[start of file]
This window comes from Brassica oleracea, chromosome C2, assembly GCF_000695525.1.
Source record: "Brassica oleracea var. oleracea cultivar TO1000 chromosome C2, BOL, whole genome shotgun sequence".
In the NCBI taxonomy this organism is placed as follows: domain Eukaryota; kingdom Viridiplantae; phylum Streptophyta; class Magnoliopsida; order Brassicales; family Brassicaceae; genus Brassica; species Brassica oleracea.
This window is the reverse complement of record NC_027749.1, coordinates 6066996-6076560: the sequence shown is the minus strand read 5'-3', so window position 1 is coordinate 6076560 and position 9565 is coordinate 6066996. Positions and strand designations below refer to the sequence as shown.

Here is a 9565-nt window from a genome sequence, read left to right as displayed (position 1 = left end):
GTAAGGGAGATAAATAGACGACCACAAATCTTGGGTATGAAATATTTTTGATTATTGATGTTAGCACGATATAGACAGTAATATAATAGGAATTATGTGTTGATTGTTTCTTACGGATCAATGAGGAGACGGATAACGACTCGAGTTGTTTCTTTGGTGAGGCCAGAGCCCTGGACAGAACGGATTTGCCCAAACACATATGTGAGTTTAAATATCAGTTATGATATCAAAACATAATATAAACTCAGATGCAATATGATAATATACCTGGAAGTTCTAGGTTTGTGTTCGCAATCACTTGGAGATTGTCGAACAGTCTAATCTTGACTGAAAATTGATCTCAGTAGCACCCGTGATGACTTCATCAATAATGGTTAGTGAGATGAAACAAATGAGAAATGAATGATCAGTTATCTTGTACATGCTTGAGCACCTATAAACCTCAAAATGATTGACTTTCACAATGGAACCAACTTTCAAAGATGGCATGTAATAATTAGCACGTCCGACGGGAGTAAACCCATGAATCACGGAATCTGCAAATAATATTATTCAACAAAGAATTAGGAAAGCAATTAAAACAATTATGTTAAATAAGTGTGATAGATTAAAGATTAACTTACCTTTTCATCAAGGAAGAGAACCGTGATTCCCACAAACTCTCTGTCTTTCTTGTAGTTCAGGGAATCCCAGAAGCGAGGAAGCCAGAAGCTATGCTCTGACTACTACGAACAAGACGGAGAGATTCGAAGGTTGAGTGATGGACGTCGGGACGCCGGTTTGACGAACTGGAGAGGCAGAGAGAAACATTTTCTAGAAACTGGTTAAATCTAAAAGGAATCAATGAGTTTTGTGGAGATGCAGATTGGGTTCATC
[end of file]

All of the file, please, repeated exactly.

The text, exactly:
This window comes from Brassica oleracea, chromosome C2, assembly GCF_000695525.1.
Source record: "Brassica oleracea var. oleracea cultivar TO1000 chromosome C2, BOL, whole genome shotgun sequence".
In the NCBI taxonomy this organism is placed as follows: domain Eukaryota; kingdom Viridiplantae; phylum Streptophyta; class Magnoliopsida; order Brassicales; family Brassicaceae; genus Brassica; species Brassica oleracea.
This window is the reverse complement of record NC_027749.1, coordinates 6066996-6076560: the sequence shown is the minus strand read 5'-3', so window position 1 is coordinate 6076560 and position 9565 is coordinate 6066996. Positions and strand designations below refer to the sequence as shown.

Here is a 9565-nt window from a genome sequence, read left to right as displayed (position 1 = left end):
GTAAGGGAGATAAATAGACGACCACAAATCTTGGGTATGAAATATTTTTGATTATTGATGTTAGCACGATATAGACAGTAATATAATAGGAATTATGTGTTGATTGTTTCTTACGGATCAATGAGGAGACGGATAACGACTCGAGTTGTTTCTTTGGTGAGGCCAGAGCCCTGGACAGAACGGATTTGCCCAAACACATATGTGAGTTTAAATATCAGTTATGATATCAAAACATAATATAAACTCAGATGCAATATGATAATATACCTGGAAGTTCTAGGTTTGTGTTCGCAATCACTTGGAGATTGTCGAACAGTCTAATCTTGACTGAAAATTGATCTCAGTAGCACCCGTGATGACTTCATCAATAATGGTTAGTGAGATGAAACAAATGAGAAATGAATGATCAGTTATCTTGTACATGCTTGAGCACCTATAAACCTCAAAATGATTGACTTTCACAATGGAACCAACTTTCAAAGATGGCATGTAATAATTAGCACGTCCGACGGGAGTAAACCCATGAATCACGGAATCTGCAAATAATATTATTCAACAAAGAATTAGGAAAGCAATTAAAACAATTATGTTAAATAAGTGTGATAGATTAAAGATTAACTTACCTTTTCATCAAGGAAGAGAACCGTGATTCCCACAAACTCTCTGTCTTTCTTGTAGTTCAGGGAATCCCAGAAGCGAGGAAGCCAGAAGCTATGCTCTGACTACTACGAACAAGACGGAGAGATTCGAAGGTTGAGTGATGGACGTCGGGACGCCGGTTTGACGAACTGGAGAGGCAGAGAGAAACATTTTCTAGAAACTGGTTAAATCTAAAAGGAATCAATGAGTTTTGTGGAGATGCAGATTGGGTTCATC